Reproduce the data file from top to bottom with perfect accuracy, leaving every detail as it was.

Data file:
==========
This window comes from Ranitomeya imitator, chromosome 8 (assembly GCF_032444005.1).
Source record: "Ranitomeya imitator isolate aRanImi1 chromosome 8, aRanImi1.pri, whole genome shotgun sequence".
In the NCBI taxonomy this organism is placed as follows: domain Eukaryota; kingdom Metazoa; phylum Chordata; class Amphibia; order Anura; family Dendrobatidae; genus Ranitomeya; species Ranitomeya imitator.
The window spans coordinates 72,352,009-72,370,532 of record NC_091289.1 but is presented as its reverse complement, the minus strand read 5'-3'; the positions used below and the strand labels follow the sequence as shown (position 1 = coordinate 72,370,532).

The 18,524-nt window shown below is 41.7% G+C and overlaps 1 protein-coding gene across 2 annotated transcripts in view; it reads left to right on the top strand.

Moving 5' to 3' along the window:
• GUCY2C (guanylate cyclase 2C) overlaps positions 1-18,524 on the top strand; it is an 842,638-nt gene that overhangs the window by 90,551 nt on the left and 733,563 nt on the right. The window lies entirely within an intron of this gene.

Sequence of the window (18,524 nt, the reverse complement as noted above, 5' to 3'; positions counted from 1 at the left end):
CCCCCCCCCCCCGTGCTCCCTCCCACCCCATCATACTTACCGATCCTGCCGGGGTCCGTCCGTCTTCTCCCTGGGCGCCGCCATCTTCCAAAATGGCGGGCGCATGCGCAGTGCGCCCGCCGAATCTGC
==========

This window comes from Ranitomeya imitator, chromosome 8 (assembly GCF_032444005.1).
Source record: "Ranitomeya imitator isolate aRanImi1 chromosome 8, aRanImi1.pri, whole genome shotgun sequence".
In the NCBI taxonomy this organism is placed as follows: domain Eukaryota; kingdom Metazoa; phylum Chordata; class Amphibia; order Anura; family Dendrobatidae; genus Ranitomeya; species Ranitomeya imitator.
The window spans coordinates 72,352,009-72,370,532 of record NC_091289.1 but is presented as its reverse complement, the minus strand read 5'-3'; the positions used below and the strand labels follow the sequence as shown (position 1 = coordinate 72,370,532).

The 18,524-nt window shown below is 41.7% G+C and overlaps 1 protein-coding gene across 2 annotated transcripts in view; it reads left to right on the top strand.

Moving 5' to 3' along the window:
• GUCY2C (guanylate cyclase 2C) overlaps positions 1-18,524 on the top strand; it is an 842,638-nt gene that overhangs the window by 90,551 nt on the left and 733,563 nt on the right. The window lies entirely within an intron of this gene.

Sequence of the window (18,524 nt, the reverse complement as noted above, 5' to 3'; positions counted from 1 at the left end):
CCCCCCCCCCCCGTGCTCCCTCCCACCCCATCATACTTACCGATCCTGCCGGGGTCCGTCCGTCTTCTCCCTGGGCGCCGCCATCTTCCAAAATGGCGGGCGCATGCGCAGTGCGCCCGCCGAATCTGC